A's run on Cone, but not on scoreboard
TORONTO -- Blue Jays pitcher David Cone knew the Oakland Athletics would try to run on him and they did, but it didn't do them a whole lot of good in last night's 3-1 victory in Game 2 of the American League Championship Series.
The A's stole six bases, but they could not convert their base-running aggressiveness into anything more tangible than an interesting statistic. In fact, it may have worked against them when they got a couple of runners thrown out in the later innings.
Ruben Sierra was thrown out stealing with the potential tying run at the plate in the sixth and Walt Weiss was gunned down by Candy Maldonado when he tried to tag up from second on a fly ball in the eighth.
"We tried to do a lot of things tonight," A's manager Tony La Russa said, "but they were good enough to hold us down."
Oakland outfielder Rickey Henderson came into the game with a string of 21 postseason games (13 playoff games and eight World Series games) in which he had reached base at least once. That streak ended with an 0-for-4 performance last night.
This could have been a very special series for Oakland pitcher Vince Horsman, who was born in Canada (Halifax, Nova Scotia) and was a member of the Blue Jays' organization until the A's took him on waivers this spring.
It could have been, but Horsman was bumped off the playoff roster when veteran left-hander Rick Honeycutt returned from an injury. He didn't take the news well.
"If it wasn't for my wife, I probably would have broke some things in the hotel room," he said. "I really concentrated the last month on getting here, but they went with the guy with experience. Everybody in the bullpen has at least 5 1/2 years experience, then there's me. I had a feeling it would happen."
Morris in Game 4
This should come as no surprise, but Blue Jays manager Cito Gaston confirmed that Jack Morris will come back to pitch Game 4 on Sunday in Oakland.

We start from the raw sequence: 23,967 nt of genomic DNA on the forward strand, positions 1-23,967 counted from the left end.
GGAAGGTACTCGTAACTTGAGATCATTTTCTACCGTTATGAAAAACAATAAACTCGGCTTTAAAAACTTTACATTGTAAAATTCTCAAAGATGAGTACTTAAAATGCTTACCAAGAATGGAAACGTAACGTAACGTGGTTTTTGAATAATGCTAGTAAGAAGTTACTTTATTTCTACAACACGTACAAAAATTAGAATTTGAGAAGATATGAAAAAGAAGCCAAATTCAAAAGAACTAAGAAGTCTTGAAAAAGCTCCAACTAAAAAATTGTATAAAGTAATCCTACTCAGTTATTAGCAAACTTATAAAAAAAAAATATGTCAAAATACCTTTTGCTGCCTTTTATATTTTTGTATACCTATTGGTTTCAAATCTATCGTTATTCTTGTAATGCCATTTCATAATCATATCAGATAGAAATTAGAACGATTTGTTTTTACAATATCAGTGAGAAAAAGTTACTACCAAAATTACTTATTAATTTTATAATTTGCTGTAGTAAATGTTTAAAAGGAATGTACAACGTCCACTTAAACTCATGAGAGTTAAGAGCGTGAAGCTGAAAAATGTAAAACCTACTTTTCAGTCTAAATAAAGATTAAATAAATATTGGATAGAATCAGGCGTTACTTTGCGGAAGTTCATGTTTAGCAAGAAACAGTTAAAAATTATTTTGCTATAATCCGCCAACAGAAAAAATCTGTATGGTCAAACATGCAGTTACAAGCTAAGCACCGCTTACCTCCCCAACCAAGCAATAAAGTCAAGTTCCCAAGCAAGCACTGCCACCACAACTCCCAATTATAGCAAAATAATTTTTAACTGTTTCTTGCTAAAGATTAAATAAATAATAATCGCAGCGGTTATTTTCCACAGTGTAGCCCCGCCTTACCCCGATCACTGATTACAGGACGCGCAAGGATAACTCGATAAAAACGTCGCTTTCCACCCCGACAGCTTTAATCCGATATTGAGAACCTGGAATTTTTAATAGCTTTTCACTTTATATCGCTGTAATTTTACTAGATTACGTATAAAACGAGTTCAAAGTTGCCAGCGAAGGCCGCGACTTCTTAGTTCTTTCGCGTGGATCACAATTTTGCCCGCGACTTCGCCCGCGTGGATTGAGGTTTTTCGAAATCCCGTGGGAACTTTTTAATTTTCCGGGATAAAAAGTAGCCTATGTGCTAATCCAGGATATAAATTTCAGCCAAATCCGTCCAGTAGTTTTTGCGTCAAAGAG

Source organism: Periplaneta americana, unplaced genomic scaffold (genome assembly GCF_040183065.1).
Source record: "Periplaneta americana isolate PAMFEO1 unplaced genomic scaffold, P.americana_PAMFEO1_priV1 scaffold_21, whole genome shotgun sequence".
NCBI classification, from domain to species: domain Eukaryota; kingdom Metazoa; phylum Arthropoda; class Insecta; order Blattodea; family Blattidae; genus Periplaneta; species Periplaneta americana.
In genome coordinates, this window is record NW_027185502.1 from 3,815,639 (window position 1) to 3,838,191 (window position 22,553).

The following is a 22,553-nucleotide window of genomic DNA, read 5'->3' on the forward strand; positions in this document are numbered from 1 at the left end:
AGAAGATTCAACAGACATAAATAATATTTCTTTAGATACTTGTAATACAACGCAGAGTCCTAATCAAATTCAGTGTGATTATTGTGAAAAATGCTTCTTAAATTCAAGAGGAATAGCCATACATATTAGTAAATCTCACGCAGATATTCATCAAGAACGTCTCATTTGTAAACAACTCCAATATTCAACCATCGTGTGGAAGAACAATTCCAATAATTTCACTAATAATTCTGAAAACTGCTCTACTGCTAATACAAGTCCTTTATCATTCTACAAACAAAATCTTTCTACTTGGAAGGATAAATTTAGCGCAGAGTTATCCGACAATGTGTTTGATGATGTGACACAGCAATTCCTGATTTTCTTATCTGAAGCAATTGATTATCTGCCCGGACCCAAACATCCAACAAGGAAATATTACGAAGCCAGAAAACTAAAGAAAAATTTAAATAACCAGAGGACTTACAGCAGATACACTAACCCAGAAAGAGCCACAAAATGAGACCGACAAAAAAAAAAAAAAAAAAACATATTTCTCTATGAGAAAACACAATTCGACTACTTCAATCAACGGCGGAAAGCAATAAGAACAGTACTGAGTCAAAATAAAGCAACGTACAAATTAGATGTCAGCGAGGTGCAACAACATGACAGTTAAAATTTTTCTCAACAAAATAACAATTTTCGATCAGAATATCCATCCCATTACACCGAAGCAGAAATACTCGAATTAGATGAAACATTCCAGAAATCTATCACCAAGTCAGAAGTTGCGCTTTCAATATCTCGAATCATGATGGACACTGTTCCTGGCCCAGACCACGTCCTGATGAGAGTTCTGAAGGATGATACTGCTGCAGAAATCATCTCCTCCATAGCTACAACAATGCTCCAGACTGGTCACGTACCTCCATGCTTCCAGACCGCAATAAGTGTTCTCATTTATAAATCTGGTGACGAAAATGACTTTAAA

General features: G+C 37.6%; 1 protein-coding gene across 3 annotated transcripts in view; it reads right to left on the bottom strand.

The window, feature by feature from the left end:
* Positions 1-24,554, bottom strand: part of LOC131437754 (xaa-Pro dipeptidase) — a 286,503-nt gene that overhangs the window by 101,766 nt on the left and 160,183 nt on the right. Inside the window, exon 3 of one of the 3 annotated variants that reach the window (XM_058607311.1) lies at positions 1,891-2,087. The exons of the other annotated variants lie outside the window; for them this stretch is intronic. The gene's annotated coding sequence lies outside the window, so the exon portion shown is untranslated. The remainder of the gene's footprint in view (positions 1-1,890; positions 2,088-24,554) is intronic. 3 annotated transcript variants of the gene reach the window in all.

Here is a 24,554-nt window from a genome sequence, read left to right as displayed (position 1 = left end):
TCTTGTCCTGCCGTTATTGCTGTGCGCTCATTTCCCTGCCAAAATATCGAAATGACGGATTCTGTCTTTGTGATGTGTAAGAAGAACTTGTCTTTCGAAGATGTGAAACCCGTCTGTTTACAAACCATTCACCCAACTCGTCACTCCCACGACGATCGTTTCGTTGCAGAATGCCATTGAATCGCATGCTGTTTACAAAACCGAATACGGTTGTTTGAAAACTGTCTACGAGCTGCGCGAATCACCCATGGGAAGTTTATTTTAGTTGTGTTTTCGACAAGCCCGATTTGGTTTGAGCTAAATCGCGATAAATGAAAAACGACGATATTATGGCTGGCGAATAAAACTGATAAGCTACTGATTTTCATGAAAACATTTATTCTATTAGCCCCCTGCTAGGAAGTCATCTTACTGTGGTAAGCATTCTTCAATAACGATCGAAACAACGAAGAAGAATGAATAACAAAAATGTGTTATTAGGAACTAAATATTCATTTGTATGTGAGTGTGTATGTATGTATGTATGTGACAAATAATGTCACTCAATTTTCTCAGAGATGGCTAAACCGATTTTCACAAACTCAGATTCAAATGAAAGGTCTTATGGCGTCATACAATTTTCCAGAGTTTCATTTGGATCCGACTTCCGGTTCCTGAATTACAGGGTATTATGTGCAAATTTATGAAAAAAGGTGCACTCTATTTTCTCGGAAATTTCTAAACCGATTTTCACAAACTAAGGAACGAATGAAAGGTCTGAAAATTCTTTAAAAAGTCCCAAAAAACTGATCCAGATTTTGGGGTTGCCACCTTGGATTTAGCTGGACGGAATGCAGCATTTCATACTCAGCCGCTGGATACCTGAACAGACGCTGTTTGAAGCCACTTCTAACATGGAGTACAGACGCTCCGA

"If we put Jimmy Key and Todd Stottlemyre in the bullpen, thameans we're going with a three-man rotation," Gaston said.
Gaston originally had left open the possibility that Key oStottlemyre might get a start if the Blue Jays went up 3-0, but he said yesterday that he probably wouldn't have changed even in that event.
"You might want to go for the throat in that situation," he said.
Gaston on Orioles
Gaston used the Orioles as an example when he explained why he didn't want his team looking at last night's game as a must-win situation.
"When you do think that way, you just put pressure oyourselves," he said, "and there is enough pressure in this game without doing that. When we went into Baltimore, the Orioles players were saying that they had to sweep that series. I think they put too much pressure on themselves."
But Gaston sympathized with manager Johnny Oates, who went out of his way all year to downplay individual games and series.
"It's your job to tell kids what they should and shouldn't do, but they have to live it," he said, "just like we did."
Shot at Schott
Minnesota Twins general manager Andy MacPhail didn't mince words when he heard that the Cincinnati Reds -- who won 90 games and finished second in the National League West -- had fired general manager Bob Quinn.
In an interview with the Cincinnati Enquirer, MacPhail questioned the judgment of Reds owner Marge Schott. "He was the Executive of the Year, for God's sake," MacPhail said. "I'm sure glad Marge doesn't own the Twins. You can use that. I don't care what she thinks."